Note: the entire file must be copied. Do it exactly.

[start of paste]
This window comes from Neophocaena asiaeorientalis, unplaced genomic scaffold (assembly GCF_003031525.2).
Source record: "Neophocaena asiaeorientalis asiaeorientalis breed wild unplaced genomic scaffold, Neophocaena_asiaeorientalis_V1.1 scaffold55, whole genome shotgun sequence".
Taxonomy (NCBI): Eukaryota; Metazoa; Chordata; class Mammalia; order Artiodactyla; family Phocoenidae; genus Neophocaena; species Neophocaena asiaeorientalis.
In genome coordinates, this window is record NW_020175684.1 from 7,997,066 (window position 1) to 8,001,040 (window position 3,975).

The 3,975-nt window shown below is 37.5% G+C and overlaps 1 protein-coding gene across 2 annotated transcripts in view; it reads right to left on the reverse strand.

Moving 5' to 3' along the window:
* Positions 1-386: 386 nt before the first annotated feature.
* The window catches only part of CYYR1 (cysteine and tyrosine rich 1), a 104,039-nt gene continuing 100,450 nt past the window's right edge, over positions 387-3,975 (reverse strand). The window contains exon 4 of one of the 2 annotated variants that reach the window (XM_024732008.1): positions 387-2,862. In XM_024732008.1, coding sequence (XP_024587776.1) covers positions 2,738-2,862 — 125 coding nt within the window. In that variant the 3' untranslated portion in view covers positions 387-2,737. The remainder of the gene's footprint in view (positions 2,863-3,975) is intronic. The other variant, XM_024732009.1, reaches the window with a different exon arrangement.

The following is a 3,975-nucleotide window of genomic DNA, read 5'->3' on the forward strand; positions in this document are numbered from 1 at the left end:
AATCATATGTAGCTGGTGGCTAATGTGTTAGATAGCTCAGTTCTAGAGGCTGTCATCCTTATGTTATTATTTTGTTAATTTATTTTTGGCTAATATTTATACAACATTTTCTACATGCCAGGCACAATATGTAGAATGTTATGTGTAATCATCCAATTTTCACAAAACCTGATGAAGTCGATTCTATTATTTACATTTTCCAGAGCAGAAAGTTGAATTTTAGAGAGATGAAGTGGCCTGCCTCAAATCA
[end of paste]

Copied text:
This window comes from Neophocaena asiaeorientalis, unplaced genomic scaffold (assembly GCF_003031525.2).
Source record: "Neophocaena asiaeorientalis asiaeorientalis breed wild unplaced genomic scaffold, Neophocaena_asiaeorientalis_V1.1 scaffold55, whole genome shotgun sequence".
Taxonomy (NCBI): Eukaryota; Metazoa; Chordata; class Mammalia; order Artiodactyla; family Phocoenidae; genus Neophocaena; species Neophocaena asiaeorientalis.
In genome coordinates, this window is record NW_020175684.1 from 7,997,066 (window position 1) to 8,001,040 (window position 3,975).

The 3,975-nt window shown below is 37.5% G+C and overlaps 1 protein-coding gene across 2 annotated transcripts in view; it reads right to left on the reverse strand.

Moving 5' to 3' along the window:
* Positions 1-386: 386 nt before the first annotated feature.
* The window catches only part of CYYR1 (cysteine and tyrosine rich 1), a 104,039-nt gene continuing 100,450 nt past the window's right edge, over positions 387-3,975 (reverse strand). The window contains exon 4 of one of the 2 annotated variants that reach the window (XM_024732008.1): positions 387-2,862. In XM_024732008.1, coding sequence (XP_024587776.1) covers positions 2,738-2,862 — 125 coding nt within the window. In that variant the 3' untranslated portion in view covers positions 387-2,737. The remainder of the gene's footprint in view (positions 2,863-3,975) is intronic. The other variant, XM_024732009.1, reaches the window with a different exon arrangement.

The following is a 3,975-nucleotide window of genomic DNA, read 5'->3' on the forward strand; positions in this document are numbered from 1 at the left end:
AATCATATGTAGCTGGTGGCTAATGTGTTAGATAGCTCAGTTCTAGAGGCTGTCATCCTTATGTTATTATTTTGTTAATTTATTTTTGGCTAATATTTATACAACATTTTCTACATGCCAGGCACAATATGTAGAATGTTATGTGTAATCATCCAATTTTCACAAAACCTGATGAAGTCGATTCTATTATTTACATTTTCCAGAGCAGAAAGTTGAATTTTAGAGAGATGAAGTGGCCTGCCTCAAATCA